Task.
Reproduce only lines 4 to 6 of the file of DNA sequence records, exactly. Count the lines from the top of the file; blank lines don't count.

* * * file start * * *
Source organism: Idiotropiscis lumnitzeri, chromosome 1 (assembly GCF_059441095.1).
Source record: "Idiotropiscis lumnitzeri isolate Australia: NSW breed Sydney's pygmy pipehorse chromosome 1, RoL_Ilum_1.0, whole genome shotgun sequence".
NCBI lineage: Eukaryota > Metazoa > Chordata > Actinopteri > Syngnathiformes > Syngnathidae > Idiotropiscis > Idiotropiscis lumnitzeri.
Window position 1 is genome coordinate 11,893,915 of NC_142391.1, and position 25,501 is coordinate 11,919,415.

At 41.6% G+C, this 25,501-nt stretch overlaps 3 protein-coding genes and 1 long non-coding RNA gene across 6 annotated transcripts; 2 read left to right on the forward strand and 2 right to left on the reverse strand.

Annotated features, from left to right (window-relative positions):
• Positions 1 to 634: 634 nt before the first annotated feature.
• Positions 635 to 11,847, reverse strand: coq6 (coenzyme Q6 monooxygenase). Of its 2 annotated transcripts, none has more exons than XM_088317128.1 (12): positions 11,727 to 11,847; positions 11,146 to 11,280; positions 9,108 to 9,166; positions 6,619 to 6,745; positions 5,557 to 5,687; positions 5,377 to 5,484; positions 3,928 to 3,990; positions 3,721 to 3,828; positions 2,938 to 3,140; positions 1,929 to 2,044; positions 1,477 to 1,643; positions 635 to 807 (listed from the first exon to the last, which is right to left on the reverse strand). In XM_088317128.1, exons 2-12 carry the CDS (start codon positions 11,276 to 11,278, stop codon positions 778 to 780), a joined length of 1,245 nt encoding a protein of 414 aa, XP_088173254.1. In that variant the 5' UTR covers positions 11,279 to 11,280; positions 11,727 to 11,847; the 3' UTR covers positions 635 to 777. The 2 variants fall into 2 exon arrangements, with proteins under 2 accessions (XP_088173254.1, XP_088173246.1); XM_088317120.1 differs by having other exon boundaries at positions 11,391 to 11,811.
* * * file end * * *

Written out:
Window position 1 is genome coordinate 11,893,915 of NC_142391.1, and position 25,501 is coordinate 11,919,415.

At 41.6% G+C, this 25,501-nt stretch overlaps 3 protein-coding genes and 1 long non-coding RNA gene across 6 annotated transcripts; 2 read left to right on the forward strand and 2 right to left on the reverse strand.

Annotated features, from left to right (window-relative positions):